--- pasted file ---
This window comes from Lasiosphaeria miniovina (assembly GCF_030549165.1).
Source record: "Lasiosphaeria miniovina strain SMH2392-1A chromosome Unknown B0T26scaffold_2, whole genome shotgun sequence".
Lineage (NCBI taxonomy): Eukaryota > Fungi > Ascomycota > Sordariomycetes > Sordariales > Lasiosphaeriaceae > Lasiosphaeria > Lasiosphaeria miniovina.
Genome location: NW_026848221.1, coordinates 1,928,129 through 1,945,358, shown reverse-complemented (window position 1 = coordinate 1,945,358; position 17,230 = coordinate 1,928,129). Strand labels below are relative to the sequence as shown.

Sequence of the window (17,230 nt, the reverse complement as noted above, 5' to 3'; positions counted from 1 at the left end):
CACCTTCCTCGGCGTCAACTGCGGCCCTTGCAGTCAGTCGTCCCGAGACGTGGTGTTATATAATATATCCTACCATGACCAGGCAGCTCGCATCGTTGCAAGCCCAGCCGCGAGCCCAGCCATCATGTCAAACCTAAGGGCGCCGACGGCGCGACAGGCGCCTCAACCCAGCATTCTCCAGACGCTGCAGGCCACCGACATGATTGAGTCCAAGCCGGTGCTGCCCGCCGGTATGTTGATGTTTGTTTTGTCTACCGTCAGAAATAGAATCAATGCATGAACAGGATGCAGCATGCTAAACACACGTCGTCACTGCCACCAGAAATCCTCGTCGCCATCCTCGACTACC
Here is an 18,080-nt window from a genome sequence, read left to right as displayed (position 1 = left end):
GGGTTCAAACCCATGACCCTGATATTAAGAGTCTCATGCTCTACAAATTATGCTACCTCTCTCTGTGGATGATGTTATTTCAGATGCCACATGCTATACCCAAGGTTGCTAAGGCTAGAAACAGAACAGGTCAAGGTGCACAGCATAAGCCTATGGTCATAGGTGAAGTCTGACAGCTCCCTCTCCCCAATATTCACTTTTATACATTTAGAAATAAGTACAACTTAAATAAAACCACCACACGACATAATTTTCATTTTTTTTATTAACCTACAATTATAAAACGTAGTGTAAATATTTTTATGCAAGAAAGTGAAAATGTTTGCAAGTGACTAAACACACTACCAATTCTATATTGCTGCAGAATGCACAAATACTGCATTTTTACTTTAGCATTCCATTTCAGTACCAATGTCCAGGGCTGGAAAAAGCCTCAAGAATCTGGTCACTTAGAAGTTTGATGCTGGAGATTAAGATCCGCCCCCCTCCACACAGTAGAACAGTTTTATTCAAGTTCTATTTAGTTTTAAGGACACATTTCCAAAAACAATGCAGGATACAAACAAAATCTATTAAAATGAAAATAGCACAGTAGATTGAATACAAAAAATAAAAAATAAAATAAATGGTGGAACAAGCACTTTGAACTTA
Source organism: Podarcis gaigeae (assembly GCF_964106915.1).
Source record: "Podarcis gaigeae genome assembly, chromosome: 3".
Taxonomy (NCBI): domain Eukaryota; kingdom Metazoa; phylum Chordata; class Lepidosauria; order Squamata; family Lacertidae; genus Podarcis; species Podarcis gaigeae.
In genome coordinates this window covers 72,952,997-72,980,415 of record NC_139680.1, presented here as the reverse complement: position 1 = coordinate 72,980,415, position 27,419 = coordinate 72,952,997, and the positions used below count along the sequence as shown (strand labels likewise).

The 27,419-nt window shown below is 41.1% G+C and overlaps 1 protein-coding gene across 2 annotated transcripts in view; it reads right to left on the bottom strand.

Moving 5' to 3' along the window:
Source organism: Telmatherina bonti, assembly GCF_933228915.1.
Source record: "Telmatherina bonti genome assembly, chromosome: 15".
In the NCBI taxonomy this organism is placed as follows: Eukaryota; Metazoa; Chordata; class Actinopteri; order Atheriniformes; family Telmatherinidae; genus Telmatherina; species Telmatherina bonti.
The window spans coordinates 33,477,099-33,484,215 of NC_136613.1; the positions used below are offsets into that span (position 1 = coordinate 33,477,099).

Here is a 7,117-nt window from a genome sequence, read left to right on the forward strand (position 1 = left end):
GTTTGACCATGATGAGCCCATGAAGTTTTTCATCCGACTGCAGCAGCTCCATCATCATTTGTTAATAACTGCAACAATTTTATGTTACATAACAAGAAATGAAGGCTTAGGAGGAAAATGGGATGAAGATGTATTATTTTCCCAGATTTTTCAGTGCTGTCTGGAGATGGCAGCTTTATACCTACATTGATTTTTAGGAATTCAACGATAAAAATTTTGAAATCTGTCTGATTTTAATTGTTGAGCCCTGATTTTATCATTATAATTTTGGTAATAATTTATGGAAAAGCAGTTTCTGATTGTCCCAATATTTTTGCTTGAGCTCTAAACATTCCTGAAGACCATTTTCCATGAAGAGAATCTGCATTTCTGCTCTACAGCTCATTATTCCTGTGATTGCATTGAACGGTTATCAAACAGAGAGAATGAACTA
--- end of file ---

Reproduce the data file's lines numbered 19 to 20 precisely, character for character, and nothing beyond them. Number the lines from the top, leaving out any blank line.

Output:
Here is a 7,117-nt window from a genome sequence, read left to right on the forward strand (position 1 = left end):
GTTTGACCATGATGAGCCCATGAAGTTTTTCATCCGACTGCAGCAGCTCCATCATCATTTGTTAATAACTGCAACAATTTTATGTTACATAACAAGAAATGAAGGCTTAGGAGGAAAATGGGATGAAGATGTATTATTTTCCCAGATTTTTCAGTGCTGTCTGGAGATGGCAGCTTTATACCTACATTGATTTTTAGGAATTCAACGATAAAAATTTTGAAATCTGTCTGATTTTAATTGTTGAGCCCTGATTTTATCATTATAATTTTGGTAATAATTTATGGAAAAGCAGTTTCTGATTGTCCCAATATTTTTGCTTGAGCTCTAAACATTCCTGAAGACCATTTTCCATGAAGAGAATCTGCATTTCTGCTCTACAGCTCATTATTCCTGTGATTGCATTGAACGGTTATCAAACAGAGAGAATGAACTA